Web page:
I’ve decided to post short excerpts of my book THEY, a biblical tale of secret genders (Adelaide Books) that were inspired by the Gnostic Gospels. When I came across a story of the serpent (who talks!) in the Gnostic Gospels, I was fascinated. So today I am going to bring you excerpts of my novel that were inspired by the serpent.

The Gnostic Gospels were discovered in Nag Hammadi, Egypt in 1945. There are some conflicting theories about when they were first written, but some historians say that they were written before the New Testament was written. The Gnostic Gospels are very different from Genesis in telling the story of how the human race was created.

The Gnostic Gospels were known throughout history – particularly in the Middle Ages – but were always banned by the Church.

Those who were known followers of the Gnostic Gospels were deemed as heretics and burned. Granted, in those days you could be burned at the stake for many things. But the last time I searched Twitter for the Gnostic Gospels – people were still saying to be careful of the Gnostic Gospels – because you could still be branded as a heretic.

So, I’m sharing these excerpts in the hope that you may also be inspired to think in new ways:

“I’ve read this story to you before, but today I want you to think about the serpent. You know what a serpent is, don’t you?”

“Yes, Mama. I’ve seen them in the desert. Some are poisonous, and some are friendly. I don’t touch them unless you say it is okay,” said Tamar. She picked up her stylus. She drew a squiggly line and looped it around in the shape of a serpent. It had a fat body and held its head up.

“That’s right,” said Mother. “And that’s a very good picture. But serpents usually have a forked tongue sticking out. This one has to stick out her tongue and hiss to get Eve’s attention.”

“Okay, Mama.” Tamar picked up her stylus and drew a forked tongue in the soft wax.

“That’s very good,” said the Mother. “Now when I read the story to you again, think about the story from the serpent’s point of view. Remember the serpent is also known as the Female Principal and the Instructor.”

“What is an Instructor and Female Prin–?” asked Tamar.

The Mother looked at Tamar as if suddenly realizing that she was speaking to a child. “Oh. What I mean is that the serpent has the wisdom of the goddess and is teaching the humans in the Garden how to live. Do you understand?” Tamar nodded and smiled. She really did understand.

“Now the serpent was more subtle than any other wild creature that the Lord God had made. What do think is meant by the phrase ‘more subtle?'”

Tamar looked up and gave the Mother a blank look.

“The person who wrote this might have meant that the serpent was more intelligent than the other creatures, less likely to bow down to God,” said the Mother. “Who knows maybe God didn’t even make the serpent. Maybe the serpent was here first. Maybe the serpent created God.”

Tamar looked at her mother and nodded. She was silent as she thought for a moment. “Maybe, the serpent wouldn’t let God tell her what to do.”

“Exactly,” said the Mother. She nodded her approval. “He said to the woman, Did God say You shall not eat of any tree of the garden?” The Mother stopped reading. She looked puzzled. Then she said, “I knew that there was something wrong with this sentence. The author refers to the serpent as He instead of She. Maybe it’s a typo.”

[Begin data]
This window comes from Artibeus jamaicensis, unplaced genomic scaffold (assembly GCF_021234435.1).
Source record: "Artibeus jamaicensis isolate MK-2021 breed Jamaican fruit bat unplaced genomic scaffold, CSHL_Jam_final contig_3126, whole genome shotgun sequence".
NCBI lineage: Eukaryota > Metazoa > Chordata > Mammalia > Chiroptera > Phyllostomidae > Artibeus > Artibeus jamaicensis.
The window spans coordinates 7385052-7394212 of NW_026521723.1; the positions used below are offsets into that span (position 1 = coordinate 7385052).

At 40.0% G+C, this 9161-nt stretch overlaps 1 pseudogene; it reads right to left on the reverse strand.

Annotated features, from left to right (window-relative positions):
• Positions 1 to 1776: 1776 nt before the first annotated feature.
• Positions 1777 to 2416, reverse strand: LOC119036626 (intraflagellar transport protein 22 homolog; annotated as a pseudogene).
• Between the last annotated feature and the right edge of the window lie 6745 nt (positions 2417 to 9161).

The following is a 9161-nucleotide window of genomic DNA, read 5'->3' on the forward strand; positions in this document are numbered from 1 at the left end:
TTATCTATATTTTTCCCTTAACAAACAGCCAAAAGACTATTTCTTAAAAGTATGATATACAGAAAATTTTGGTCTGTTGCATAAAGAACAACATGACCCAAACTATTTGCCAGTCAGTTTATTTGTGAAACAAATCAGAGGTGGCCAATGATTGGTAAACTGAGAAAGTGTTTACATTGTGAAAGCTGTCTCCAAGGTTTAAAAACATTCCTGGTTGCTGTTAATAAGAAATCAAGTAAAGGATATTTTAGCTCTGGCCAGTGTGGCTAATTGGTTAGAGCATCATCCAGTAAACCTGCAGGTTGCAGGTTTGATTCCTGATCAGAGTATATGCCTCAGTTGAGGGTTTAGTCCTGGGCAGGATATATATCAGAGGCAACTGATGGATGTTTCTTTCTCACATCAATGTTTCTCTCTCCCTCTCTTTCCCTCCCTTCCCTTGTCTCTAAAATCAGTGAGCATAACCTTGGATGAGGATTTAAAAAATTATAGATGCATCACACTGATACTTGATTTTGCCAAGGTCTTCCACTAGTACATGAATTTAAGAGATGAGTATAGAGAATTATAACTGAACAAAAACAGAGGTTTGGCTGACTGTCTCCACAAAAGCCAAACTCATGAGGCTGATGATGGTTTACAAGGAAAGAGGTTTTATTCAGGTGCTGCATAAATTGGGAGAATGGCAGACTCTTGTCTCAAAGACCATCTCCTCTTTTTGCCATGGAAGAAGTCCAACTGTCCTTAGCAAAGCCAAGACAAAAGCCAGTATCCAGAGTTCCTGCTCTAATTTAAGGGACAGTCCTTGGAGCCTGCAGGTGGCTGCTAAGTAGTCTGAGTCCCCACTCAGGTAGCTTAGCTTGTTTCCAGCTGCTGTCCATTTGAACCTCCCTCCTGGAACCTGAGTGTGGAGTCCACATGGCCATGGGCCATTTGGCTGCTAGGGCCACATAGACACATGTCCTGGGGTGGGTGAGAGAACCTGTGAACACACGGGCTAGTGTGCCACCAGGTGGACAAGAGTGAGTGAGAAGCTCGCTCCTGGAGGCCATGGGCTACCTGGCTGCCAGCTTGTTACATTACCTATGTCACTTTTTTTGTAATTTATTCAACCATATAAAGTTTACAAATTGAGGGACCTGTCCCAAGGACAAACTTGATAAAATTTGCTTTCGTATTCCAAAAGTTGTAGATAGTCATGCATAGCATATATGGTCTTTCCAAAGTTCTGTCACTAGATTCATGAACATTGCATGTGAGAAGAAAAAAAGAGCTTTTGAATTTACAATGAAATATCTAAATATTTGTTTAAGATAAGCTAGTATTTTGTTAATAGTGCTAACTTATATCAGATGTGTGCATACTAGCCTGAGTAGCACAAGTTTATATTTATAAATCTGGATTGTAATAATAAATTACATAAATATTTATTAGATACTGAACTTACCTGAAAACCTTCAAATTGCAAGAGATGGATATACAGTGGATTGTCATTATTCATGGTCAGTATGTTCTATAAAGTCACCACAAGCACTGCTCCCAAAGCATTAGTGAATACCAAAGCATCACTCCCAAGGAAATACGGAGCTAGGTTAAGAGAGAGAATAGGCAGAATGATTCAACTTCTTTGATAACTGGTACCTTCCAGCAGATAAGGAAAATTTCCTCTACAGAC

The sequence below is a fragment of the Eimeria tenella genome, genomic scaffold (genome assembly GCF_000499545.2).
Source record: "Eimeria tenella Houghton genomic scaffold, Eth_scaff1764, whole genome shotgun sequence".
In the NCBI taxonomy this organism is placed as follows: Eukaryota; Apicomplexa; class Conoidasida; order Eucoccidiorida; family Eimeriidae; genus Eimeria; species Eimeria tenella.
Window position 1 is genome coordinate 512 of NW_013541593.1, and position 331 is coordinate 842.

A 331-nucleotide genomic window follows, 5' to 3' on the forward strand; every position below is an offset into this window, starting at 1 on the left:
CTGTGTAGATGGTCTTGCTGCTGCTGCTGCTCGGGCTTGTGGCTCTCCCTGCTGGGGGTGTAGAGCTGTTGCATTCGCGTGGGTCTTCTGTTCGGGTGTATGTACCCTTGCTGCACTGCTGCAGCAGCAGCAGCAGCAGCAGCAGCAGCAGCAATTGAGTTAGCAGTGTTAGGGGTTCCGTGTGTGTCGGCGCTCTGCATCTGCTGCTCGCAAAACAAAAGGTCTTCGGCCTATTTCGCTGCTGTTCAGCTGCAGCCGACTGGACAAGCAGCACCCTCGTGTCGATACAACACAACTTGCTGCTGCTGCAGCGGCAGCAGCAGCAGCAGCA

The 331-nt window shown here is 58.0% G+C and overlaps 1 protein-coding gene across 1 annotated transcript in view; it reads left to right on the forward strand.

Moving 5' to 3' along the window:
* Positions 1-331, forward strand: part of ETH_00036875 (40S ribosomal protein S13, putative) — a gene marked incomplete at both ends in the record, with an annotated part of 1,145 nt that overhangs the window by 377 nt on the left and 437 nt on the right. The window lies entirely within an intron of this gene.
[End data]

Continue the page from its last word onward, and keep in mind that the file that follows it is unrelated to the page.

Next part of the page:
“Maybe the serpent was both,” said Tamar.

“Both? What do you mean?”

“Maybe the serpent was both male and female,” said Tamar.

“Oh, I see. I hadn’t thought of that. Maybe you have something there.”

The Mother smiled down at Tamar.

To learn more about my novel THEY, a biblical tale of secret genders (published by Adelaide Books New York/Lisbon), click here.

 

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Writing is a process of going inward. This critical moment of history presents us with the opportunity to go inward.  As I recently said to friend who loves her characters but has abandoned her writing — all she has to do to spend time with her beloved characters is to listen to them and to write down what they have to say and the time to do that is now.

There are plenty of ways and reasons, that our society does not encourage us to go inward — especially to reflect and write down what we think. This could be dangerous.  If we do this, we may encourage others to do the same.  Besides, does anyone really profit from us when we go inward? Yes! We do!

The path to publication can be long and arduous but whether or not to publish is something you can decide to later. Personally, I never start writing because I want to publish.  I embark on a new project because I am curious and need to know more.

 

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There are many reasons to write. I wrote a few down in a list that I will share with you:

— To understand ourselves better and to understand others more by expanding our empathy.

—To remember important things and people like our parents and our other ancestors —
And to preserve them for ourselves and also to pass along the stories to others   (including grandkids).

—To become stronger.

—To have a sustained experience of the joy of discovery.

—To let out the devil.

—To stay in the goodness.

—To tell the stories that haven’t been told.  (There’s a good chance that only we can tell     them.)

—It’s cheaper than therapy.

—It can help others.

—It’s an amazing way to pass the time!

 

To learn more about my novel THEY, a biblical tale of secret genders (published by Adelaide Books New York/Lisbon), click here.